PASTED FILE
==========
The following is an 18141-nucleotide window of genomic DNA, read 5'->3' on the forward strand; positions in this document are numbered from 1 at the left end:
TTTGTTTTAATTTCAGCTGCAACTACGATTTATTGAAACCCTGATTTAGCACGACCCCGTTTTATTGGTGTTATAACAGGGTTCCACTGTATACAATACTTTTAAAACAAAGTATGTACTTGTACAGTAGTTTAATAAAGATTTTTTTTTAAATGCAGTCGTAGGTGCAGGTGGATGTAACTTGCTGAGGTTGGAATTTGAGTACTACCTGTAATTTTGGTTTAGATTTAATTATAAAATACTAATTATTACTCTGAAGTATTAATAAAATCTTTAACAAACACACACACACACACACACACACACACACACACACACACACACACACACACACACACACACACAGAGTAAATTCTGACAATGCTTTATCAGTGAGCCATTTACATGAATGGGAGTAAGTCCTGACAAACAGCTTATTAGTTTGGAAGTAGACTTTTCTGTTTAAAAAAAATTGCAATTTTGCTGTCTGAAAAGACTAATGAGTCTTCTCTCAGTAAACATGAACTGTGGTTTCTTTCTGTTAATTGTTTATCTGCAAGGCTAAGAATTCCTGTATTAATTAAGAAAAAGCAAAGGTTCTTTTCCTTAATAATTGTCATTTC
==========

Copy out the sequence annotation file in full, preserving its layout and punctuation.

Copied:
The following is an 18141-nucleotide window of genomic DNA, read 5'->3' on the forward strand; positions in this document are numbered from 1 at the left end:
TTTGTTTTAATTTCAGCTGCAACTACGATTTATTGAAACCCTGATTTAGCACGACCCCGTTTTATTGGTGTTATAACAGGGTTCCACTGTATACAATACTTTTAAAACAAAGTATGTACTTGTACAGTAGTTTAATAAAGATTTTTTTTTAAATGCAGTCGTAGGTGCAGGTGGATGTAACTTGCTGAGGTTGGAATTTGAGTACTACCTGTAATTTTGGTTTAGATTTAATTATAAAATACTAATTATTACTCTGAAGTATTAATAAAATCTTTAACAAACACACACACACACACACACACACACACACACACACACACACACACACACACACACACACACACAGAGTAAATTCTGACAATGCTTTATCAGTGAGCCATTTACATGAATGGGAGTAAGTCCTGACAAACAGCTTATTAGTTTGGAAGTAGACTTTTCTGTTTAAAAAAAATTGCAATTTTGCTGTCTGAAAAGACTAATGAGTCTTCTCTCAGTAAACATGAACTGTGGTTTCTTTCTGTTAATTGTTTATCTGCAAGGCTAAGAATTCCTGTATTAATTAAGAAAAAGCAAAGGTTCTTTTCCTTAATAATTGTCATTTC